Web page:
Building Climate Change Resiliency in Intensifying Neighbourhoods

Presentation Overview:

The Town of Oakville’s older neighbourhoods south of the QEW were largely built out through the 1950s to 1970s. Characterized by comparatively large lots with small building footprints, these locations are under increasing pressure to intensify with larger homes and amenity areas. The result is an insidious increase in imperviousness and thus runoff peaks and volumes, which is further exacerbated by climate change.

Because the area was planned and designed long before modern stormwater management, there is a lack of quantity and quality control, deficient overland flow routes (sags and low points), and numerous locations with ditches or semi-urban servicing.  In developing its Master Plan for this part of the community, the Town focused on pluvial flood risks, and in doing so, commissioned the preparation of a dual-drainage all pipes (and ditches) model for the community. This modelling effort involved over 50 discrete neighbourhoods (networks), more than 3000 catchments, over 260 km of storm sewers, and 168 km of ditches with a drainage area of nearly 40 square km.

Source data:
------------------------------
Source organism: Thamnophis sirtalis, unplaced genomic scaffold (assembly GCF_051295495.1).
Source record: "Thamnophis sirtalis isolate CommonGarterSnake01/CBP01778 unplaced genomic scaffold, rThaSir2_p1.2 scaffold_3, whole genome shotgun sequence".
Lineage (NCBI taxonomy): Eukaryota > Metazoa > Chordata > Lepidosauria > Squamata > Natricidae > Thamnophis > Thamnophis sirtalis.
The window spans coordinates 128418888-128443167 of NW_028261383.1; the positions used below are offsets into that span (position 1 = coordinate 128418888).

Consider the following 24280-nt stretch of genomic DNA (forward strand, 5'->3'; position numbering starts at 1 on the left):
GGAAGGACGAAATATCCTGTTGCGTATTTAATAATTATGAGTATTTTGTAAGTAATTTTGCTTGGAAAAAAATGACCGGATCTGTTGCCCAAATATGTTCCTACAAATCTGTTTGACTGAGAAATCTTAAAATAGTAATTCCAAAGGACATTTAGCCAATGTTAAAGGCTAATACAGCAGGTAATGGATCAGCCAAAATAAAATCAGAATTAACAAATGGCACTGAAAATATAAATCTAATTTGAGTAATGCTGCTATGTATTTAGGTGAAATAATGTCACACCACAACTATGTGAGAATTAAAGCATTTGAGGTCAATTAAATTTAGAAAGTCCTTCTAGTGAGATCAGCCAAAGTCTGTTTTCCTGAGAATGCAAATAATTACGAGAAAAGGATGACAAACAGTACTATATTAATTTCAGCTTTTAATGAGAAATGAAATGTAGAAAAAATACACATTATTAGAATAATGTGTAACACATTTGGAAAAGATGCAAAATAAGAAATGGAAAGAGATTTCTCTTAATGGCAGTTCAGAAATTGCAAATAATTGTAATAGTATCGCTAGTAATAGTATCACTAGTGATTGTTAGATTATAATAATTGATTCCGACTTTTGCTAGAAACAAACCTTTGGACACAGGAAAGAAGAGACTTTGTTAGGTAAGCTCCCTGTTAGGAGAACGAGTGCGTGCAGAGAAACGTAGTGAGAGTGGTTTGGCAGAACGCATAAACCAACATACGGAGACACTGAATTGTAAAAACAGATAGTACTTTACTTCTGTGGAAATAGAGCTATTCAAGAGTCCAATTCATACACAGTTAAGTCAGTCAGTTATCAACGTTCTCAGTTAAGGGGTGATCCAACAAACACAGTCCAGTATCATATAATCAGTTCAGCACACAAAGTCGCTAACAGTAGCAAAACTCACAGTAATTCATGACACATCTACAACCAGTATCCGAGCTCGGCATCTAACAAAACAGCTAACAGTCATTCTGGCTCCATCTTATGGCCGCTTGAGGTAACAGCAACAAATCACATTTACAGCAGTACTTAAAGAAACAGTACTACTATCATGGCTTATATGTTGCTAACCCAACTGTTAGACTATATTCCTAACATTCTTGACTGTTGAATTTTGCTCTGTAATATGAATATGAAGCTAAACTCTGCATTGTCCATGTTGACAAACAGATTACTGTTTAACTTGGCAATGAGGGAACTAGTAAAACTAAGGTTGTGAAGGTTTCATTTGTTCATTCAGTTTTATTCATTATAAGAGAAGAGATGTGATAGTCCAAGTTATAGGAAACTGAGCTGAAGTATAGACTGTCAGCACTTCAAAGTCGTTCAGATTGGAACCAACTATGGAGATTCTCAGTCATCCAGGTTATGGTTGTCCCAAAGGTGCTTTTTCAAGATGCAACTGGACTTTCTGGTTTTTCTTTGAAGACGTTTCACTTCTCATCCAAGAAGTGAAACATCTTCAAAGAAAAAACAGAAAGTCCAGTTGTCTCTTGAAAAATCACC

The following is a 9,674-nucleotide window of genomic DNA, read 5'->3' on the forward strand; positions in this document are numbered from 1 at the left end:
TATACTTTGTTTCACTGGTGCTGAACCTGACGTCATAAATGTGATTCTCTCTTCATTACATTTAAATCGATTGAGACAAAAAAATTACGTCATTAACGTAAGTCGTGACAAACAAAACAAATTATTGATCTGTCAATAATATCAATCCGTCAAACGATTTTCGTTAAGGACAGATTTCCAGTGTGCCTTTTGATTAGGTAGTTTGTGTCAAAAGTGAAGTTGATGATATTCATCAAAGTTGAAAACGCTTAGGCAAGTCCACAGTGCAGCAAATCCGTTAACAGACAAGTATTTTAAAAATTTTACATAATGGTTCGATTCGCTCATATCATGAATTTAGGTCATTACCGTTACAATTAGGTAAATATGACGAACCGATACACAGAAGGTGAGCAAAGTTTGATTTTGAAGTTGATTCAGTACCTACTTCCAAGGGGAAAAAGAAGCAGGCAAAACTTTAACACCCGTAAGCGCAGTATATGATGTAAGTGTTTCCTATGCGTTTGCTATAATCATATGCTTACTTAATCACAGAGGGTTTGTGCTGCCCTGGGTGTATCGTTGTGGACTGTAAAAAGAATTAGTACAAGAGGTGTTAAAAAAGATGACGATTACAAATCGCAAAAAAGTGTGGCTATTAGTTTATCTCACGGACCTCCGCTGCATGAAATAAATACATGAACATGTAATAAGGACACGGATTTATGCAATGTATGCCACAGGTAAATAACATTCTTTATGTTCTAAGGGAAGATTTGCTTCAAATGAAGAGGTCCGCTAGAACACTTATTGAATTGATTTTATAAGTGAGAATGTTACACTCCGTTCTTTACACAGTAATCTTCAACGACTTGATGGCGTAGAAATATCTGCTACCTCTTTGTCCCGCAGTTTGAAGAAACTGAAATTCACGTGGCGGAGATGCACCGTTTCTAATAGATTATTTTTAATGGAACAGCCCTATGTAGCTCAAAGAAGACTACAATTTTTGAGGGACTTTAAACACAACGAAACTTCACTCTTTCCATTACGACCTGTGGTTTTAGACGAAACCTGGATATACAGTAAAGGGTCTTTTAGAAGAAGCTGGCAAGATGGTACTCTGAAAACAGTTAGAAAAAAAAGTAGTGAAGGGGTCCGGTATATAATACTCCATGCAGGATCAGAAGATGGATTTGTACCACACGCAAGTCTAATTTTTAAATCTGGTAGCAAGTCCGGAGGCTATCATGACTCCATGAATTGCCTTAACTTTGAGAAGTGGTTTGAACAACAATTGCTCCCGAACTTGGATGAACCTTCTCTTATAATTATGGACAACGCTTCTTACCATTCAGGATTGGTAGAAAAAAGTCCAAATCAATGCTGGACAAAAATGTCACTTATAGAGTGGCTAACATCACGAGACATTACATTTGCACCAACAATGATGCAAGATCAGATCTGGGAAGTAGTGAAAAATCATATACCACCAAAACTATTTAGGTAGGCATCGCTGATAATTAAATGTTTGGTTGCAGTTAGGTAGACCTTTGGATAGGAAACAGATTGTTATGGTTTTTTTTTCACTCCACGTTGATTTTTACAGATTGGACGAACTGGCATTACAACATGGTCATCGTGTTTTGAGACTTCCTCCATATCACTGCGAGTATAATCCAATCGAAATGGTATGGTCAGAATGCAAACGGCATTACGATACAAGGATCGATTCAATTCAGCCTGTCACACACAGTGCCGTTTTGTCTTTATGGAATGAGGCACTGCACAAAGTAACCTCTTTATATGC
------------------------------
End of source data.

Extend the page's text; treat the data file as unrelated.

The prevailing system performance was evaluated using existing rainfall IDF relationships and considered level-of-service objectives for the minor system (storm sewers/ditches) and major system (overland routes/roadways/remnant channels).  Flood risk was assessed based on those locations in the community with directly connected foundation drains to storm sewers, versus those with sump pumps. The system was then assessed with future intensified land use and future climate-adjusted IDF relationships.

Green infrastructure and low impact development solutions were considered for redeveloping private land and reconstructed roadways. Strategic application of 20-25 mm of runoff control would mitigate impacts due to land use and climate change for the minor system. Grey infrastructure solutions (pipe upgrades, storage, diversions, roadway retrofitting, ICDs, etc.) were then able to be confidently planned for a stable future condition.

Learning Objectives:

  • Understand how older, more mature locations, planned and designed before contemporary SWM, are often under pressure to intensify and therefore are most vulnerable to flood risks, particularly with climate change impacts to runoff potential.
  • Learn how detailed dual-drainage (major-minor) network modelling (all pipes/all ditches) can inform municipalities on current system performance and overall level-of-service, and how varying service conditions (ditched vs. sewer) and risk conditions (basement connections or not) need to be considered in prioritizing works.
  • Recognize that strategic use of green infrastructure and low impact development practices (public and private realm), along with conventional grey infrastructure, can optimize the performance of drainage systems, based on future intensified land use and climate conditions.

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